That inefficiency can impact the restaurant and its workers: The heat in the kitchen, sometimes exceeding 100 degrees in summer, can force the air-conditioning system to work harder, pushing up a restaurant’s energy bill. But the heat can also create extremely dangerous conditions for cooks.

Young has made the argument that restaurants are, in a sense, energy companies. They buy energy and convert it into heat for cooking. Low-efficiency equipment, then, is just bad for business; it creates higher operating costs, to say nothing of the larger environmental and health issues. But restaurants don’t have to switch immediately to electric kitchens to improve efficiency, Young said, a point that might ease some of the pressure on this growing culture war. Many restaurants operate with old, outdated, inefficient gas equipment.

“If we can get everybody to move towards high-efficiency gas equipment in those existing kitchens, then we’ll cut carbon dramatically,” he said.

Tom Colicchio says manufacturers will eventually split the difference for those chefs who want flexibility. “You’re going to see a lot of range makers that are going to be [building stoves] so you can get a configuration of, say, four gas burners and two induction burners,” the chef and “Top Chef” host said.

A number of high-profile chefs — Grant Achatz at Alinea in Chicago and Thomas Keller at the French Laundry in Napa Valley, Calif., among them — have already adopted induction cooking. But others are considering it or making plans to incorporate electric cooking into their next project (such as Colicchio, who said he will add induction cooktops to his forthcoming restaurant in Washington).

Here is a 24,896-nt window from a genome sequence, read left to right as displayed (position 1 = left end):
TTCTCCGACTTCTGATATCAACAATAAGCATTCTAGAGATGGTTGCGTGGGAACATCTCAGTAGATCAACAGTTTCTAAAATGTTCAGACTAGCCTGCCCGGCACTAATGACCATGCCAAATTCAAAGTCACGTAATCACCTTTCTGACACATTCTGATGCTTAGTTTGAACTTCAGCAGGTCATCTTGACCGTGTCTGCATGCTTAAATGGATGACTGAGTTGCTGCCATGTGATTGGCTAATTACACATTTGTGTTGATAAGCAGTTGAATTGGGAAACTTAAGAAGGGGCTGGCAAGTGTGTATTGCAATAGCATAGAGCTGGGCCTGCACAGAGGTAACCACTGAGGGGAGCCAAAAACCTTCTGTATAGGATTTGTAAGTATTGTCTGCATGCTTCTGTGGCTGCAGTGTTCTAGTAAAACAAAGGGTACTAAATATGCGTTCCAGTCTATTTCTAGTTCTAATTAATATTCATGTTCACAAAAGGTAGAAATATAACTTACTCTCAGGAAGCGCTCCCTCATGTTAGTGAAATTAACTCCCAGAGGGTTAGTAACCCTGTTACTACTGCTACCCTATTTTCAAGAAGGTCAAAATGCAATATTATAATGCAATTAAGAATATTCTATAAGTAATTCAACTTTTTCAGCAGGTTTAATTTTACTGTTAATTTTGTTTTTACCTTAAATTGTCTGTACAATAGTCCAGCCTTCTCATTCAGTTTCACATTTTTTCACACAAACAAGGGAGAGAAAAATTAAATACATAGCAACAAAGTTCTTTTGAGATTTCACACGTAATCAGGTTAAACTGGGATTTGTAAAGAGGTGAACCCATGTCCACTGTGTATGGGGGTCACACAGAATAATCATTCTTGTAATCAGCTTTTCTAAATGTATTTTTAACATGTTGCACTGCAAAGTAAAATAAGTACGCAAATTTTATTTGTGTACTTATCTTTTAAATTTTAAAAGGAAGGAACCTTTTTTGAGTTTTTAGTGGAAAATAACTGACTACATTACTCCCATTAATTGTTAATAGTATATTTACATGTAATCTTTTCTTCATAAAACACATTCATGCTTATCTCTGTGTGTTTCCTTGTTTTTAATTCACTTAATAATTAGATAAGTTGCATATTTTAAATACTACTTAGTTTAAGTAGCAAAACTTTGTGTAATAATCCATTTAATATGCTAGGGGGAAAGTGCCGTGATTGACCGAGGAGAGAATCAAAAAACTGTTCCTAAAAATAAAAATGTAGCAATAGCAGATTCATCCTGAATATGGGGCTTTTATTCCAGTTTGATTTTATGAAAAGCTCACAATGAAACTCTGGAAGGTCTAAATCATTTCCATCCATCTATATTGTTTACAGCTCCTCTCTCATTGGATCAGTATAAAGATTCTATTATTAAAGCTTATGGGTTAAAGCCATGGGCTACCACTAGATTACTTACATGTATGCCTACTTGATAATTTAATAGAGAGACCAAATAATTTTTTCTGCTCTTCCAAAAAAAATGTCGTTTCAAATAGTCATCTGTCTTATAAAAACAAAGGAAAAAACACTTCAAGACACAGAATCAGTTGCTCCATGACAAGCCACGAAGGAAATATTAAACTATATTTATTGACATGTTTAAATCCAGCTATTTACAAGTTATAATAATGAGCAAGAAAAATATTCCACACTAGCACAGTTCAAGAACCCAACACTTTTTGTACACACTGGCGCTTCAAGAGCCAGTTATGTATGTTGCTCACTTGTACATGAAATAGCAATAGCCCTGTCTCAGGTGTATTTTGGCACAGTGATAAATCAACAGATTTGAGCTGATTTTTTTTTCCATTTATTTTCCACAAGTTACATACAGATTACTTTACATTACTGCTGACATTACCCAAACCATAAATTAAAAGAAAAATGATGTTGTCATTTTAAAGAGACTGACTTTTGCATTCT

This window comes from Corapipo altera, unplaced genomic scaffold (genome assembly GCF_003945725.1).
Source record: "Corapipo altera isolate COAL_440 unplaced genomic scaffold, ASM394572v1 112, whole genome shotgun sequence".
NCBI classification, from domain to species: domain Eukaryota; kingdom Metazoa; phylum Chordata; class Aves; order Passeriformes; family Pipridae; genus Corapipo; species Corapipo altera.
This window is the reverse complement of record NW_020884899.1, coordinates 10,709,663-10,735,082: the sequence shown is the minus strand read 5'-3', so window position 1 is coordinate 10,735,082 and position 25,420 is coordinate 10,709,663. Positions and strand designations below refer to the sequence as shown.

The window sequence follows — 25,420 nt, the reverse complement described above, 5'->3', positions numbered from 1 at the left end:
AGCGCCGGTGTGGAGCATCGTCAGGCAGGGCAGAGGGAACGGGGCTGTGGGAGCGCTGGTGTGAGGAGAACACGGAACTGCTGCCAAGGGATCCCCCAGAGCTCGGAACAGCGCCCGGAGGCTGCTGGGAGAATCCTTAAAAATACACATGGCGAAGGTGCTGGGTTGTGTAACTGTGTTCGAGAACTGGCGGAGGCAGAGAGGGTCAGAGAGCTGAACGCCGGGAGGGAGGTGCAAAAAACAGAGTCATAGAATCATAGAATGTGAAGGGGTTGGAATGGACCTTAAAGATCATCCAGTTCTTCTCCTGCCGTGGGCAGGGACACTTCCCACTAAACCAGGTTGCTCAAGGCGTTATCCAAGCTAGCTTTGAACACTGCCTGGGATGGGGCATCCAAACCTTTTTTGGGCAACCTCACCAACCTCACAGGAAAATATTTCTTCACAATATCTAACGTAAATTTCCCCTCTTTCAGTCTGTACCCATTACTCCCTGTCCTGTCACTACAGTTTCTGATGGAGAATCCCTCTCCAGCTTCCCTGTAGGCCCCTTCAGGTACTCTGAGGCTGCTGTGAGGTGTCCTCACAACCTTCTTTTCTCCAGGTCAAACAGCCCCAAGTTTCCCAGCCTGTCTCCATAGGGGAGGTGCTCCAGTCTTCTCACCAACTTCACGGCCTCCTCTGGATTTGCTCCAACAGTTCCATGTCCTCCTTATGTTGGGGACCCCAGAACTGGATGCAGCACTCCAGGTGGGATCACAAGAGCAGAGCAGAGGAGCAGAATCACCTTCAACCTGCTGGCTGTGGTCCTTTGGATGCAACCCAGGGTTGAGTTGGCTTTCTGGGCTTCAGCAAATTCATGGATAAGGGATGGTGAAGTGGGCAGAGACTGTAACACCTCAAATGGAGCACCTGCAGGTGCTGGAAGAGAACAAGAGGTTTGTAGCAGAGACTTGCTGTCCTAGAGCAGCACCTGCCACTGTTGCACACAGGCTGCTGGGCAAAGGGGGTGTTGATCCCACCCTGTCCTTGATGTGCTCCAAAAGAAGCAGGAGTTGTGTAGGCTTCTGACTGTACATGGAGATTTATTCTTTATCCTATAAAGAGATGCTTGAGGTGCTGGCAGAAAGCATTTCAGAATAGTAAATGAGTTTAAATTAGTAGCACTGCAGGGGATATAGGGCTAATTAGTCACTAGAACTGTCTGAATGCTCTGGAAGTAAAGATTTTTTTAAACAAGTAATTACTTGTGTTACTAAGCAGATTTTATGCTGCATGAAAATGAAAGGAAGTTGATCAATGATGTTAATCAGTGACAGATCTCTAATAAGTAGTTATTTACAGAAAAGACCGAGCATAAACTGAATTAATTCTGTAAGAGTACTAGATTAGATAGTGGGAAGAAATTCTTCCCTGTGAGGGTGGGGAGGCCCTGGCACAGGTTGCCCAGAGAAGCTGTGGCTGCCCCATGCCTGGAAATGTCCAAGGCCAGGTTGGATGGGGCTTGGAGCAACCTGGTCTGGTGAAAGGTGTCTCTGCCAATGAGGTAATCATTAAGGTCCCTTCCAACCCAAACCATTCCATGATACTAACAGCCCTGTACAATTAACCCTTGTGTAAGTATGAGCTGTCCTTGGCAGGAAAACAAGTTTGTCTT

Take Alice Waters, the grande dame of California cuisine. She intends to open a cafe this year next to Chez Panisse, her farm-to-table temple in Berkeley, Calif. She plans to install induction stovetops in the new place. She will then turn her attention to Chez Panisse, where she’ll begin to make the change to electric equipment.

A pioneer of the local food movement, Waters stood firmly with many of her peers when it came to cooking with gas. Then about a year ago, she took a trip to Hawaii and stayed at a friend’s house where the kitchen was all induction.

“At first, I …,” Waters said, then uttered an interjection that sounded a lot like “ack!” “I resisted it. But after cooking on it for a week, I got used to it.”

Over the course of a week, Waters learned to regulate heat without using flames as a visual cue, letting go of a practice that’s basically muscle memory for many chefs. Over time, as Waters adopts electric cooking at her restaurant and cafe, she may discover many of the benefits that Cohen has found at Dirt Candy. Waters may even one day come to realize, like Cohen, that she can’t live without her electric kitchen.

Said Cohen: “It’s really hard to cook on an induction and then go back” to gas.